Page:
By the time you notice bugs infesting a tree, they’re probably already buzzing around a few others, too. You can treat an insect infestation if you catch it early. This makes it essential that you keep an eye out for signs of pests in your trees. These include:
- Insects on or around your trees
- Limbs and leaves growing in smaller than normal
- Leaves that are misshapen or discolored
- Growth stops
- Holes and channels in the trunk
- Decayed areas that have sunken into the trunk
- Bald patches in the trunk
- Weakness between the limbs and the trunk
When you see signs of insect damage, you need to act immediately to have a chance of saving the tree. Our team can evaluate the situation and make a recommendation.
Does the City of Bourbonnais Provide Any Assistance in Tree Removal Problems?
The city of Bourbonnais has some tough zoning laws about trees and will take care of removing any damaged trees on public land. However, a tree in your yard is almost always on private property, making it your responsibility to remove it unless the tree is on an easement owned by the city or a local utility company.
Who Is Responsible for Fallen Tree Removal in Bourbonnais?
The Bourbonnais homeowner is almost always responsible for removing a tree from their yard. However, we often receive calls from people in a few common situations. This section covers those.
If you’re a homeowner?
As the homeowner, you’re responsible for removing trees from your private property. In a few cases, the tree is on an easement—a small area of land in your yard that the city or a utility company holds the rights to use—and you can get the city or utility company to remove a fallen tree from this area.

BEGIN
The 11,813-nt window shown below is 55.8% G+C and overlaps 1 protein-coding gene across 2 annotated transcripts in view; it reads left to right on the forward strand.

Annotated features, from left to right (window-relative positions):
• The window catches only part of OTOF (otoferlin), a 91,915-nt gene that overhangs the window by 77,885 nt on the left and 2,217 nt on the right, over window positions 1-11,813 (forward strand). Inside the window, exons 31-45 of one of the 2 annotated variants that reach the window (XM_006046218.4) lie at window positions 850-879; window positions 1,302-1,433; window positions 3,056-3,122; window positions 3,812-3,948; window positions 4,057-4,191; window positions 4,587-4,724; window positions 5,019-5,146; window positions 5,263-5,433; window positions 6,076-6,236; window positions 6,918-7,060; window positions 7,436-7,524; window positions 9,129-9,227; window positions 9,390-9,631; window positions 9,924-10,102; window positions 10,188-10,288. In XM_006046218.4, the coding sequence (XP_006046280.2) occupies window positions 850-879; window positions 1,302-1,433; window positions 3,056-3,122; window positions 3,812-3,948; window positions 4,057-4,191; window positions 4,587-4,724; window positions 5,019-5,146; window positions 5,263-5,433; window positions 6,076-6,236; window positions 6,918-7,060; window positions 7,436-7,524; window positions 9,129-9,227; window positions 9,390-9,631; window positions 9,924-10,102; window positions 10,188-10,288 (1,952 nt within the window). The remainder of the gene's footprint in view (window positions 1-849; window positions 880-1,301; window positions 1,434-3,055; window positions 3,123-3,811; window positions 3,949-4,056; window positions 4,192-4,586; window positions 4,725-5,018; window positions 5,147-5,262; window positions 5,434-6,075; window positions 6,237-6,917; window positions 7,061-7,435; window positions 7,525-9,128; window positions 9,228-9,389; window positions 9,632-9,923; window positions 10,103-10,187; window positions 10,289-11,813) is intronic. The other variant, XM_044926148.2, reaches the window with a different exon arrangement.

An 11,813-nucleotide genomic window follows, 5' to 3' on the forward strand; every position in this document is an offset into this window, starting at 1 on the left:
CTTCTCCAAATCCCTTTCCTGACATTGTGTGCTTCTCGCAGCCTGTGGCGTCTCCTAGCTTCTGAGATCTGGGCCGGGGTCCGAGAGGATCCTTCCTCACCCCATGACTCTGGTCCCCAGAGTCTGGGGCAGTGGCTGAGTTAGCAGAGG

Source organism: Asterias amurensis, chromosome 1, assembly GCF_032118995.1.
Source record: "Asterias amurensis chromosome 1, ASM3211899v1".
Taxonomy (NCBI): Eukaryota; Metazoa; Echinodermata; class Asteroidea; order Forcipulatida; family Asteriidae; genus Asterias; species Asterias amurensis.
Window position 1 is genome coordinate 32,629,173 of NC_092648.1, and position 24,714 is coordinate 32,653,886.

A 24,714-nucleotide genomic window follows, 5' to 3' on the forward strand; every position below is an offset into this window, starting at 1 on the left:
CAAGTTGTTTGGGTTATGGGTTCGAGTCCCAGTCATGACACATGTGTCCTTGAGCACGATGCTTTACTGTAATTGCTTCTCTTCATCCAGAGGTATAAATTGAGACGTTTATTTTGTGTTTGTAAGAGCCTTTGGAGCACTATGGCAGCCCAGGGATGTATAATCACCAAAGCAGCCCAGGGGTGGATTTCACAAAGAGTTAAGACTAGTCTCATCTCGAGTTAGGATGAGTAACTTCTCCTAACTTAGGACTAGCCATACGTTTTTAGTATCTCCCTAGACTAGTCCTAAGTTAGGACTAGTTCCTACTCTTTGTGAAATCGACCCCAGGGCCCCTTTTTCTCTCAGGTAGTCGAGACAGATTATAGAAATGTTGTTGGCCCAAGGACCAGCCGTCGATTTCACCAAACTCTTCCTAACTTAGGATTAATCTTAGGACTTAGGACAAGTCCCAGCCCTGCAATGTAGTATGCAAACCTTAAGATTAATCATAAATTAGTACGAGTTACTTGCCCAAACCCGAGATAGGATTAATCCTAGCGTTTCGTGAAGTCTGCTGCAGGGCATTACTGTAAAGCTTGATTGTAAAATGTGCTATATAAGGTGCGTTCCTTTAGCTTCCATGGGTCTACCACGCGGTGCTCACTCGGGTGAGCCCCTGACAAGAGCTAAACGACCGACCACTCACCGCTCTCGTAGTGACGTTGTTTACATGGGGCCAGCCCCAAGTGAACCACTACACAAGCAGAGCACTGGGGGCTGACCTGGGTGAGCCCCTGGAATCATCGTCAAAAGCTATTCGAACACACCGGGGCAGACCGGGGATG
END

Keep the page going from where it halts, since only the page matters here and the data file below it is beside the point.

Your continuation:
If you’re a renter?
Some renters in Bourbonnais mow the lawn, rake the leaves, and take care of general yard work. If you do general lawn maintenance, you aren’t responsible for removing a fallen tree. It’s up to the homeowner to remove it, but you do need to advise them of any tree issues.
If you’re a landlord?
Are you the homeowner renting out your house? Yes, you’re responsible for removing a fallen tree in the yard even when you have a tenant living in the home.
If you’re a neighbor?
With such tall trees in the area, it isn’t unusual to get a call from a homeowner whose neighbor’s tree has fallen into their yard, too. When you’re the homeowner with the neighbor’s tree in their yard, you’re responsible for removing the portion of the tree in your yard, including making arrangements and paying the bill.
However, not all homeowners take care of the trees in your yard. If your neighbor knew the tree was dead or damaged and didn’t take the appropriate action, they are negligent. This negligence makes your neighbor liable for removing the tree and any damage to your property.